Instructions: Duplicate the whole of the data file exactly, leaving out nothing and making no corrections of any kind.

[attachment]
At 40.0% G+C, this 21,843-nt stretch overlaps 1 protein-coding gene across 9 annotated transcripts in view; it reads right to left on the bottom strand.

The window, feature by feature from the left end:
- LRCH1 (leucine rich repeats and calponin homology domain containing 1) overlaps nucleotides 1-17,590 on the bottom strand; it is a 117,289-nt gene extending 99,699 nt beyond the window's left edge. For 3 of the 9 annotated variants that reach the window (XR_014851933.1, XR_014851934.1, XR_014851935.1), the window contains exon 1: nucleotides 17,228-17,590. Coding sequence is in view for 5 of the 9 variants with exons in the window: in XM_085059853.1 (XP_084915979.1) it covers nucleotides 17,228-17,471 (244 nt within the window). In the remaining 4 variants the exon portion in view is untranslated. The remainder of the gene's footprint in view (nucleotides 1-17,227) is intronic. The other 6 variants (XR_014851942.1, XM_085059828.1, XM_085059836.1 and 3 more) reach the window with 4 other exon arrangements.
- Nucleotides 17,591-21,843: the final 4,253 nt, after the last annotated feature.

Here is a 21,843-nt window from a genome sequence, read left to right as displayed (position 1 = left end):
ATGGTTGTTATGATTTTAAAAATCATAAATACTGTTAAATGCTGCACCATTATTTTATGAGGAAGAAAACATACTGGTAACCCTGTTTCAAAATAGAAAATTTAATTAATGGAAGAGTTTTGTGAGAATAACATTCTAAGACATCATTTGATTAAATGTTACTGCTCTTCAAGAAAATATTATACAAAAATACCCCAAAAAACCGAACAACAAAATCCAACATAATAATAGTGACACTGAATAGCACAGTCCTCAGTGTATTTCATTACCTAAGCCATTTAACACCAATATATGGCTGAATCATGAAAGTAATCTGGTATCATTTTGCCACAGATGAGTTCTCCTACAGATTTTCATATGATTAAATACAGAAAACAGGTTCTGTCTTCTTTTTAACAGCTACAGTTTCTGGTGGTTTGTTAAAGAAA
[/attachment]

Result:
At 40.0% G+C, this 21,843-nt stretch overlaps 1 protein-coding gene across 9 annotated transcripts in view; it reads right to left on the bottom strand.

The window, feature by feature from the left end:
- LRCH1 (leucine rich repeats and calponin homology domain containing 1) overlaps nucleotides 1-17,590 on the bottom strand; it is a 117,289-nt gene extending 99,699 nt beyond the window's left edge. For 3 of the 9 annotated variants that reach the window (XR_014851933.1, XR_014851934.1, XR_014851935.1), the window contains exon 1: nucleotides 17,228-17,590. Coding sequence is in view for 5 of the 9 variants with exons in the window: in XM_085059853.1 (XP_084915979.1) it covers nucleotides 17,228-17,471 (244 nt within the window). In the remaining 4 variants the exon portion in view is untranslated. The remainder of the gene's footprint in view (nucleotides 1-17,227) is intronic. The other 6 variants (XR_014851942.1, XM_085059828.1, XM_085059836.1 and 3 more) reach the window with 4 other exon arrangements.
- Nucleotides 17,591-21,843: the final 4,253 nt, after the last annotated feature.

Here is a 21,843-nt window from a genome sequence, read left to right as displayed (position 1 = left end):
ATGGTTGTTATGATTTTAAAAATCATAAATACTGTTAAATGCTGCACCATTATTTTATGAGGAAGAAAACATACTGGTAACCCTGTTTCAAAATAGAAAATTTAATTAATGGAAGAGTTTTGTGAGAATAACATTCTAAGACATCATTTGATTAAATGTTACTGCTCTTCAAGAAAATATTATACAAAAATACCCCAAAAAACCGAACAACAAAATCCAACATAATAATAGTGACACTGAATAGCACAGTCCTCAGTGTATTTCATTACCTAAGCCATTTAACACCAATATATGGCTGAATCATGAAAGTAATCTGGTATCATTTTGCCACAGATGAGTTCTCCTACAGATTTTCATATGATTAAATACAGAAAACAGGTTCTGTCTTCTTTTTAACAGCTACAGTTTCTGGTGGTTTGTTAAAGAAA